SCILS : Flight Simulator for Supply Chain Professionals

SCILS (Supply Chain Immersive Learning Simulation™) is a learning-oriented Virtual reality game.

It is the Flight Simulator of Supply Chain Professionals for a life-long learning journey from studenthood to retirement. It has the following features:

- Full user engagement into “better-than-life” supply chain scenes.

- Realistic movements of assets with imbedded Supply Chain modelling freeing the users from tedious calculations.

- Variety of action-packed scenarios for full engagement training, following the principles of "action-learning".

- Deployable in class or on-line for full flexibility of training delivery.

- Measurable learning outcomes against calibrated skills metrics compatible with customer unique competency framework.

- Generic simulation, customisable to all environments !

Virtual reality DEMONSTRATION:

 Images are worth a thousand words

& Videos a thousand time more

Click on the image below to watch videos on YouTube:

SCILS: the Flight Simulator for Supply Chain Professionals

SCILS, "Supply Chain Immersive Learning Simulation ™" is an official trademark. Copyright © ACTIOM, All Rights Reserved

>>> Try it on the learn & practice area.

To purchase vouchers to use the game, go to the Store.


- Full user engagement into a “better-than-life” supply chain scene.


Gamification, Simulations or Serious Games?

The difference between Gamification, Simulations and Serious Games

Gamification is all about applying game elements (the ‘DNA’ of games) to non-game activities. It’s about making ‘normal’, day-to-day activities more compelling. Gamification leverages ‘game mechanics’ such as points, levels, badges and achievements to create engagement and interest.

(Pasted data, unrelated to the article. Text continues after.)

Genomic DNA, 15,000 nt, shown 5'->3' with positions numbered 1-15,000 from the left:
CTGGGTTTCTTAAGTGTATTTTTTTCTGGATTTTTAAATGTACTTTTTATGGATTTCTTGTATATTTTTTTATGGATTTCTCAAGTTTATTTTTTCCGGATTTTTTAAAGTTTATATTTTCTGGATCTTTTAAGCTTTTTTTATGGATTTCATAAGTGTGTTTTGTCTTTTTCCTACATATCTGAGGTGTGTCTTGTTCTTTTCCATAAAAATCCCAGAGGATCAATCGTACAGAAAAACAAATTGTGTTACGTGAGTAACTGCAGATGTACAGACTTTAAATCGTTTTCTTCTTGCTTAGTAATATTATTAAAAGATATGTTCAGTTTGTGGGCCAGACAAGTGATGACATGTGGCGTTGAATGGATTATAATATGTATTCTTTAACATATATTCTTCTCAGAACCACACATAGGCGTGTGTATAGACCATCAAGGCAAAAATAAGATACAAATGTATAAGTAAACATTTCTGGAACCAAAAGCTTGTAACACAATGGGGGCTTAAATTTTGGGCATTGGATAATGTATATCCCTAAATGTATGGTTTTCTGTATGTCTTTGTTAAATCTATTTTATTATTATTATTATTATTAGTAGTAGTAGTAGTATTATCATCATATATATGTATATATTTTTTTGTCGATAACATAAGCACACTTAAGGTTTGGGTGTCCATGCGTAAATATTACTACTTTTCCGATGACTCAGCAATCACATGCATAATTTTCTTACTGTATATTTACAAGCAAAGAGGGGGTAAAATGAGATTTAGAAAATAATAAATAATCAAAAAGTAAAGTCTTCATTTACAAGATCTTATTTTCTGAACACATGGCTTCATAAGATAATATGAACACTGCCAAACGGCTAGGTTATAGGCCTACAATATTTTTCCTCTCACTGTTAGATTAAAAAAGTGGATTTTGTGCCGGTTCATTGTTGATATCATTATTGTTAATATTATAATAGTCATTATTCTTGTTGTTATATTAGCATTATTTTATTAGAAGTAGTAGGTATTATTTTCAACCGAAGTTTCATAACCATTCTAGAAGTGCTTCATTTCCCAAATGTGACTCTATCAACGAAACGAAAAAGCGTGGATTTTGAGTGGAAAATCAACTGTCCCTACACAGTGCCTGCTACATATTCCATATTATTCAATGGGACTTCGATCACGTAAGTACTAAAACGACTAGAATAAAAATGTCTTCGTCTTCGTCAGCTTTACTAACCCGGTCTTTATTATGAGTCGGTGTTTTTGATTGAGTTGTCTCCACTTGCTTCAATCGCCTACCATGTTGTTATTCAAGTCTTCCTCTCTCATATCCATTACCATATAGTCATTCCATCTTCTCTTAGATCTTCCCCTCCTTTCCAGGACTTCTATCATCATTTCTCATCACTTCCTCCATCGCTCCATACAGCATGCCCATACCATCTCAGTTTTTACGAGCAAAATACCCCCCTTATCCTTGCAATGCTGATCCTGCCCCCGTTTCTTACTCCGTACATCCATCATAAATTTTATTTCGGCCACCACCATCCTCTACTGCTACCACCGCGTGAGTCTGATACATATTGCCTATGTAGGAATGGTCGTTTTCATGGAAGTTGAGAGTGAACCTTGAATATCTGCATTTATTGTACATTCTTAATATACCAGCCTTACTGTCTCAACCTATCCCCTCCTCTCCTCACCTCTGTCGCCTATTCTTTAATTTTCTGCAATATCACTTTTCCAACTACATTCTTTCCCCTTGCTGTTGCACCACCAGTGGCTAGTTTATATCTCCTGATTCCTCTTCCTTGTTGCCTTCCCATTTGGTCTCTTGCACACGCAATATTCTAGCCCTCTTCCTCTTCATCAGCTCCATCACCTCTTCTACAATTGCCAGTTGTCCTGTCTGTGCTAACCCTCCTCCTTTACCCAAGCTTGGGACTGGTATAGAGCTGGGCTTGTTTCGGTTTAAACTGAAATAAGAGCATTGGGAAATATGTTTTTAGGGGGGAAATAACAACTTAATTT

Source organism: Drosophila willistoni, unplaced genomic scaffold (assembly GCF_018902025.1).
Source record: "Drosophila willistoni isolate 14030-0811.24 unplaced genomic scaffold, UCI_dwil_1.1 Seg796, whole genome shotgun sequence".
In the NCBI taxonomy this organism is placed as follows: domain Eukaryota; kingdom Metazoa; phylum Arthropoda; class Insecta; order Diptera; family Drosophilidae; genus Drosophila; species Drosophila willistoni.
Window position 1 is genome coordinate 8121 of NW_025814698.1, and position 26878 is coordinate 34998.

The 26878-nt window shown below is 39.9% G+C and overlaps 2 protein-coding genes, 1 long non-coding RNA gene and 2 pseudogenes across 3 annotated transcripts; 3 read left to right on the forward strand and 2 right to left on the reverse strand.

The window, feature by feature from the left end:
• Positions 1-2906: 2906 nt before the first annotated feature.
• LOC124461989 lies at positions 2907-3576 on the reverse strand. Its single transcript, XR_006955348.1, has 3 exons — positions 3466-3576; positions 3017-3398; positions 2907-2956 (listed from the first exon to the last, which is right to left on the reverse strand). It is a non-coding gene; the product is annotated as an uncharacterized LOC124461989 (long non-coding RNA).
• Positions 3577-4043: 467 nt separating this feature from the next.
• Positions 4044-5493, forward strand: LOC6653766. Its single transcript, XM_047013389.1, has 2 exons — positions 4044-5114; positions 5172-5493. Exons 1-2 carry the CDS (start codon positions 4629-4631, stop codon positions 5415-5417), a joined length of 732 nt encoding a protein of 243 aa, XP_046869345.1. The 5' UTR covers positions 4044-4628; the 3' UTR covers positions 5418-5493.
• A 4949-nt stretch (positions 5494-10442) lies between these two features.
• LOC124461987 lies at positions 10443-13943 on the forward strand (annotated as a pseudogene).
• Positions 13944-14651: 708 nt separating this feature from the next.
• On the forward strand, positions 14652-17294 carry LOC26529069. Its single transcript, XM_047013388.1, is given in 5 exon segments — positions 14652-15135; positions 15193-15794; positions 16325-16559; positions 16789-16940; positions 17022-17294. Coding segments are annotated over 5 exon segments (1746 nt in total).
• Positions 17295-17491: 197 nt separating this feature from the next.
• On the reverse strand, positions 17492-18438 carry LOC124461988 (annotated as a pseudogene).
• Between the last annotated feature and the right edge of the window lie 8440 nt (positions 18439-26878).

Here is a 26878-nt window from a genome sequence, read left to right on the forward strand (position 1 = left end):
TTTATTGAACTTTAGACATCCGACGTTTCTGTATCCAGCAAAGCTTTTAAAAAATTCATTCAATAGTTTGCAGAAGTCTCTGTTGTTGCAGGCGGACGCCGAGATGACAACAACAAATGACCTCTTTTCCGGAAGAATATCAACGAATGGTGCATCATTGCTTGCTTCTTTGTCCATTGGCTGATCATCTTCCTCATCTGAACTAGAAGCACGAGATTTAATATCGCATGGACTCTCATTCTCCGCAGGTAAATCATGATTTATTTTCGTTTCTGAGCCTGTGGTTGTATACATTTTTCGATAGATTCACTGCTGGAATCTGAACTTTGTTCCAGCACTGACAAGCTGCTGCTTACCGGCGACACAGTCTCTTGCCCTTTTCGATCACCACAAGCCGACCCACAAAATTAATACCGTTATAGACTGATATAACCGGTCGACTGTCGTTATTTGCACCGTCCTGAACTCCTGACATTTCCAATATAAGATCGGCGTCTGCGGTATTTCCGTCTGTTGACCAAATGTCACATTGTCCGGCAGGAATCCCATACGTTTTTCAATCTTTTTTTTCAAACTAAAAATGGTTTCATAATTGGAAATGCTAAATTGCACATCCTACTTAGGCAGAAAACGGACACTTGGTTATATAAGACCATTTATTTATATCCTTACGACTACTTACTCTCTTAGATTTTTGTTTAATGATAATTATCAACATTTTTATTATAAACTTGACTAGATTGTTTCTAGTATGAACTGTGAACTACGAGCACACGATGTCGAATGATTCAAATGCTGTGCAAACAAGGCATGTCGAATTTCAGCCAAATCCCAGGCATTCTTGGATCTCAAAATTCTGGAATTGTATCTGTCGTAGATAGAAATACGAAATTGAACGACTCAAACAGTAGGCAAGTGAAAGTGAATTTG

Simulations are real and immersive games which offer an experiential educational experience. Simulations place people in a risk free environment which supports their engagement in an authentic experience which contextually demonstrates benefits and consequences.
Serious games use traditional gamecraft techniques (for example video game technology, Kinect, strategy) around serious concepts such as business, education, environmental or social issues.

In practice most serious games will based upon and use simulation as the dominant method of learning transfer. There may be a handful that are not, such as a Tetris like game that may improve visual search skills that may be transferred into performance on other tasks like air traffic control or bank trading screens. But in most serious games the student will practice the task / content of the domain.

If you are interested, here is a presentation on simulation/game distinction here

What terms we use to describe them may change depending upon who we are talking to. It’s funny, for corporate clients they prefer the term simulation even though many implementations include a lot of game mechanics. In the military, the term simulation refers to realistic models of behaviour only and they are happy with the game based learning term.

Read Linda’s full article on the G2G3 blog:


Why practice?

"Knowing is not enough; we must apply. Being willing is not enough; we must do." Leonardo da Vinci

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